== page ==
A leader in an organization must understand the dynamics of their team and the people that they have been entrusted to lead.  A leader will work to discover its team’s or organization’s core values and how those help align the team with its vision.  “First, you cannot “set” organizational values, you can only discover them. Nor can you “install” new core values into people. Core values are not something people “buy in” to. People must be predisposed to holding them. Executives often ask me, “How do we get people to share our core values?” You don’t. Instead, the task is to find people who are already predisposed to sharing your core values. You must attract and then retain these people and let those who aren’t predisposed to sharing your core values go elsewhere” (Collins, 2006).   A good leader will take the vision that they have been given or created and use this to create a tangible objective for their team.  The group will need to buy in to the vision.  This is where a good leader will understand that the need exists for balance between achieving goals and placating the team.  As a leader begins to develop their strategy, it is important to remember that they need the group in order to be a leader.  A good leader must have good followers.  The leader will take the time to get their team members to but into the vision and to make sure there is harmony in the team.  A combination of task performance and group maintenance based leadership skills is very important in becoming a well rounded leader (Bateman, 2004).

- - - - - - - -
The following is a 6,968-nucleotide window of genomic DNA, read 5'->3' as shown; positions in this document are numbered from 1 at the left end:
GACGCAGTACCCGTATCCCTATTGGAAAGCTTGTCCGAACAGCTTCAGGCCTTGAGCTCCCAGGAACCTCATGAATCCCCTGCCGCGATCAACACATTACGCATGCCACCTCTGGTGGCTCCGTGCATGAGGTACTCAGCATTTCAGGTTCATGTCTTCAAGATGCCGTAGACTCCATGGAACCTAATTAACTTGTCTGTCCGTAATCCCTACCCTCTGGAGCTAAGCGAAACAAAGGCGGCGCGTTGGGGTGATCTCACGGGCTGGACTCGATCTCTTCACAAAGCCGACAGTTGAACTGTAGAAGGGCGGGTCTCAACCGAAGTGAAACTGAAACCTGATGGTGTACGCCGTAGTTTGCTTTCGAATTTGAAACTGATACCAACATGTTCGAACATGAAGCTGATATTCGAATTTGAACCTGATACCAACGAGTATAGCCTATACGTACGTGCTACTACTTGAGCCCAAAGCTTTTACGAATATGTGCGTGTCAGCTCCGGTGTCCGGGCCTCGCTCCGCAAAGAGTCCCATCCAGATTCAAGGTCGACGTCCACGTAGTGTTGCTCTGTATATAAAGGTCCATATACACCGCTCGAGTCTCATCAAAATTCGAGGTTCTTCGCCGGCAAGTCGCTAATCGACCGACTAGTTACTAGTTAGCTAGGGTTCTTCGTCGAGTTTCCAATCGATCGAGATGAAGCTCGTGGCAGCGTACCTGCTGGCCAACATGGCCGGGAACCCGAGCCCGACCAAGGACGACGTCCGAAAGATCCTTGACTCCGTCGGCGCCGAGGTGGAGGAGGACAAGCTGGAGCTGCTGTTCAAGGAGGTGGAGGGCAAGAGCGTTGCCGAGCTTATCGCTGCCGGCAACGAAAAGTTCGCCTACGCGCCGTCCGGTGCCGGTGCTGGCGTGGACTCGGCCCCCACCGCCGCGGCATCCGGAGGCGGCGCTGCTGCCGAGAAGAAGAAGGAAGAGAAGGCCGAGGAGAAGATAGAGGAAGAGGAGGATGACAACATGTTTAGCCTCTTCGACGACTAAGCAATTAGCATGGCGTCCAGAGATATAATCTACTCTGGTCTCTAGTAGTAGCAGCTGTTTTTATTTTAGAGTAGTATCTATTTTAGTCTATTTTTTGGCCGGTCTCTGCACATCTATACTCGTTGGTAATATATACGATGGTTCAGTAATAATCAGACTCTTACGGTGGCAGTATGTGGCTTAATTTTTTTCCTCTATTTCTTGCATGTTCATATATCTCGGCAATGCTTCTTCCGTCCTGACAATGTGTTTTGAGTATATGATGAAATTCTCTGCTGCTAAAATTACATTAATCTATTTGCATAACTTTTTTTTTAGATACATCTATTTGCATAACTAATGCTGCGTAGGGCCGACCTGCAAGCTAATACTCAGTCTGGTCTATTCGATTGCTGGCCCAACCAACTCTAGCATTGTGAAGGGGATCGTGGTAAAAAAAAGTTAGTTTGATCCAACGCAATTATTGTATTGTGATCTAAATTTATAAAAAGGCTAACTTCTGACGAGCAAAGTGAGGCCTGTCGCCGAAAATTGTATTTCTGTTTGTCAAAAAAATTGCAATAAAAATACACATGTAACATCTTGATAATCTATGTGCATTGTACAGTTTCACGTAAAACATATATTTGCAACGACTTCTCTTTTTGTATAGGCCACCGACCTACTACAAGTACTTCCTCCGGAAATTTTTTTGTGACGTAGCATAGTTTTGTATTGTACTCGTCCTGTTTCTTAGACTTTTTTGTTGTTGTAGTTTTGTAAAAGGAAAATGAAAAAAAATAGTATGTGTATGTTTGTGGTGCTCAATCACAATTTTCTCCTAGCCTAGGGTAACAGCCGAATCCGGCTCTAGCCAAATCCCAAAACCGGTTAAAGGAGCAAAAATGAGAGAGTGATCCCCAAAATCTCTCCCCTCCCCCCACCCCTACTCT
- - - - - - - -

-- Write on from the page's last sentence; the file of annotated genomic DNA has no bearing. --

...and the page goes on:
The overall understanding of vision and goals is the key to creating a good leadership set.  A leader must always remember that their loyalty is to their company and to their team.  A leader must use vision as a way to create a tangible buy in for their team and as a benchmark to create goals.  Managers will always be tasked with running day to day tasks, but leaders will rise to create opportunity and vision for their goals and get the people they work over to follow them towards long term objectives.


Bateman, T. S., Snell, S.  (2004). Management: The New Competitive Landscape, 6e(pp. 1-102).  New York:  McGraw-Hill

Level 5 Leadership. JimmCollins.com. Retrieved Nov 3, 2006 from http://www.jimcollins.com/lab/level5/p3.html

Google Corporate Overview. Google.com. Retrieved Nov 3, 2006 from http://www.google.com/corporate/index.html